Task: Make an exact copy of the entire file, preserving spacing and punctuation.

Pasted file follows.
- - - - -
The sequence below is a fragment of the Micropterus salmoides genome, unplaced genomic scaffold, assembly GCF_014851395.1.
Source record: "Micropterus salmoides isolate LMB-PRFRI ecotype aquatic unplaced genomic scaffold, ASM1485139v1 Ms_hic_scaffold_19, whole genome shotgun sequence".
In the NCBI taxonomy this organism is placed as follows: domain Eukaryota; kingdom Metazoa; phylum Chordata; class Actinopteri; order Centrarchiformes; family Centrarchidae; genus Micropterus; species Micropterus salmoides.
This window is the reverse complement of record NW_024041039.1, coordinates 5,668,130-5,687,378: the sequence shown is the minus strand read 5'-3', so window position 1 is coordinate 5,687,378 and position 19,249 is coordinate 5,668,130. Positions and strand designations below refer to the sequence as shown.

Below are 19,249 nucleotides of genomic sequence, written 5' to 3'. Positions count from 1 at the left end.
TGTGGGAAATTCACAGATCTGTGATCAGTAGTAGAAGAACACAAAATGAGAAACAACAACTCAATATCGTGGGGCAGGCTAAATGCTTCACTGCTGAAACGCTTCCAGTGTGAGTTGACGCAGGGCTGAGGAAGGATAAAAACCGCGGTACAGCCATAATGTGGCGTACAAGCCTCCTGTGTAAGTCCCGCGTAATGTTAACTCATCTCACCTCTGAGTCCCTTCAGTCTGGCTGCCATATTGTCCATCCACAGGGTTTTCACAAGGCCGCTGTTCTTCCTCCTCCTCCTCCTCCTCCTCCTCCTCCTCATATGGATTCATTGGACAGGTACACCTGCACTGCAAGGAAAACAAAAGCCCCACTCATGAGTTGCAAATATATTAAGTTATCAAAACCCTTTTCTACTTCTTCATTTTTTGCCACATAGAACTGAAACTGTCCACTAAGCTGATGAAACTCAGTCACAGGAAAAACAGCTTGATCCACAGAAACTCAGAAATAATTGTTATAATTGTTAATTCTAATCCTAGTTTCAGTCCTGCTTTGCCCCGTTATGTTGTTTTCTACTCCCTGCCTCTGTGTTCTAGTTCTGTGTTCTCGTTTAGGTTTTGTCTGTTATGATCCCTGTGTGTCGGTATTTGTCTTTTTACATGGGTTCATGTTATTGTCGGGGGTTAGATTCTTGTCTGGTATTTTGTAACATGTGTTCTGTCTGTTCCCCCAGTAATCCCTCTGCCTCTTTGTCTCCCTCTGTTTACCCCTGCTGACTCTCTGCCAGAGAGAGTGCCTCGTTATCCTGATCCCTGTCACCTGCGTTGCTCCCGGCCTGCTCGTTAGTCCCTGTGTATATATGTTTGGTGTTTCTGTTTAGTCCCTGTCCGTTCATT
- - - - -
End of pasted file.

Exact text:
The sequence below is a fragment of the Micropterus salmoides genome, unplaced genomic scaffold, assembly GCF_014851395.1.
Source record: "Micropterus salmoides isolate LMB-PRFRI ecotype aquatic unplaced genomic scaffold, ASM1485139v1 Ms_hic_scaffold_19, whole genome shotgun sequence".
In the NCBI taxonomy this organism is placed as follows: domain Eukaryota; kingdom Metazoa; phylum Chordata; class Actinopteri; order Centrarchiformes; family Centrarchidae; genus Micropterus; species Micropterus salmoides.
This window is the reverse complement of record NW_024041039.1, coordinates 5,668,130-5,687,378: the sequence shown is the minus strand read 5'-3', so window position 1 is coordinate 5,687,378 and position 19,249 is coordinate 5,668,130. Positions and strand designations below refer to the sequence as shown.

Below are 19,249 nucleotides of genomic sequence, written 5' to 3'. Positions count from 1 at the left end.
TGTGGGAAATTCACAGATCTGTGATCAGTAGTAGAAGAACACAAAATGAGAAACAACAACTCAATATCGTGGGGCAGGCTAAATGCTTCACTGCTGAAACGCTTCCAGTGTGAGTTGACGCAGGGCTGAGGAAGGATAAAAACCGCGGTACAGCCATAATGTGGCGTACAAGCCTCCTGTGTAAGTCCCGCGTAATGTTAACTCATCTCACCTCTGAGTCCCTTCAGTCTGGCTGCCATATTGTCCATCCACAGGGTTTTCACAAGGCCGCTGTTCTTCCTCCTCCTCCTCCTCCTCCTCCTCCTCCTCATATGGATTCATTGGACAGGTACACCTGCACTGCAAGGAAAACAAAAGCCCCACTCATGAGTTGCAAATATATTAAGTTATCAAAACCCTTTTCTACTTCTTCATTTTTTGCCACATAGAACTGAAACTGTCCACTAAGCTGATGAAACTCAGTCACAGGAAAAACAGCTTGATCCACAGAAACTCAGAAATAATTGTTATAATTGTTAATTCTAATCCTAGTTTCAGTCCTGCTTTGCCCCGTTATGTTGTTTTCTACTCCCTGCCTCTGTGTTCTAGTTCTGTGTTCTCGTTTAGGTTTTGTCTGTTATGATCCCTGTGTGTCGGTATTTGTCTTTTTACATGGGTTCATGTTATTGTCGGGGGTTAGATTCTTGTCTGGTATTTTGTAACATGTGTTCTGTCTGTTCCCCCAGTAATCCCTCTGCCTCTTTGTCTCCCTCTGTTTACCCCTGCTGACTCTCTGCCAGAGAGAGTGCCTCGTTATCCTGATCCCTGTCACCTGCGTTGCTCCCGGCCTGCTCGTTAGTCCCTGTGTATATATGTTTGGTGTTTCTGTTTAGTCCCTGTCCGTTCATT